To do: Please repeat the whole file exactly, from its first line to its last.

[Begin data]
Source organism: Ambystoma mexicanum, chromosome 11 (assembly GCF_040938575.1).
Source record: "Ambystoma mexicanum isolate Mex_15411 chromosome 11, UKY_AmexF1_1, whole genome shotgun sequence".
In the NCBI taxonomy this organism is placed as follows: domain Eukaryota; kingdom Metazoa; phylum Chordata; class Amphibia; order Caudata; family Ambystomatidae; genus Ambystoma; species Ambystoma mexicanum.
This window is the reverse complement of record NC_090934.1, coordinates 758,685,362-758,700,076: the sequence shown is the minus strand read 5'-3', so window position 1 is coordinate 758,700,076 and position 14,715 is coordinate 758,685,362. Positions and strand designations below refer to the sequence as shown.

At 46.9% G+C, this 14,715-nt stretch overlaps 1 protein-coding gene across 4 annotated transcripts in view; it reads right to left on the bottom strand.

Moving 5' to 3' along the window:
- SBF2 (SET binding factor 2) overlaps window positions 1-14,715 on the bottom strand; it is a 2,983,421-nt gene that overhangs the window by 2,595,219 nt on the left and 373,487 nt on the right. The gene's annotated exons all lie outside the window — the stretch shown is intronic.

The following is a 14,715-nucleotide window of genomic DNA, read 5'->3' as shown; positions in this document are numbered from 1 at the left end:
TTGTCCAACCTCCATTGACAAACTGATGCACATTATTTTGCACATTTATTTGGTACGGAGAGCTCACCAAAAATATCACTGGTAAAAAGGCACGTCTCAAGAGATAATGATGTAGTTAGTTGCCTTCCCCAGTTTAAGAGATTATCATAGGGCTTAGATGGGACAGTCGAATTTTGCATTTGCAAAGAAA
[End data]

Source organism: Ambystoma mexicanum, chromosome 11 (assembly GCF_040938575.1).
Source record: "Ambystoma mexicanum isolate Mex_15411 chromosome 11, UKY_AmexF1_1, whole genome shotgun sequence".
In the NCBI taxonomy this organism is placed as follows: domain Eukaryota; kingdom Metazoa; phylum Chordata; class Amphibia; order Caudata; family Ambystomatidae; genus Ambystoma; species Ambystoma mexicanum.
This window is the reverse complement of record NC_090934.1, coordinates 758,685,362-758,700,076: the sequence shown is the minus strand read 5'-3', so window position 1 is coordinate 758,700,076 and position 14,715 is coordinate 758,685,362. Positions and strand designations below refer to the sequence as shown.

At 46.9% G+C, this 14,715-nt stretch overlaps 1 protein-coding gene across 4 annotated transcripts in view; it reads right to left on the bottom strand.

Moving 5' to 3' along the window:
- SBF2 (SET binding factor 2) overlaps window positions 1-14,715 on the bottom strand; it is a 2,983,421-nt gene that overhangs the window by 2,595,219 nt on the left and 373,487 nt on the right. The gene's annotated exons all lie outside the window — the stretch shown is intronic.

The following is a 14,715-nucleotide window of genomic DNA, read 5'->3' as shown; positions in this document are numbered from 1 at the left end:
TTGTCCAACCTCCATTGACAAACTGATGCACATTATTTTGCACATTTATTTGGTACGGAGAGCTCACCAAAAATATCACTGGTAAAAAGGCACGTCTCAAGAGATAATGATGTAGTTAGTTGCCTTCCCCAGTTTAAGAGATTATCATAGGGCTTAGATGGGACAGTCGAATTTTGCATTTGCAAAGAAA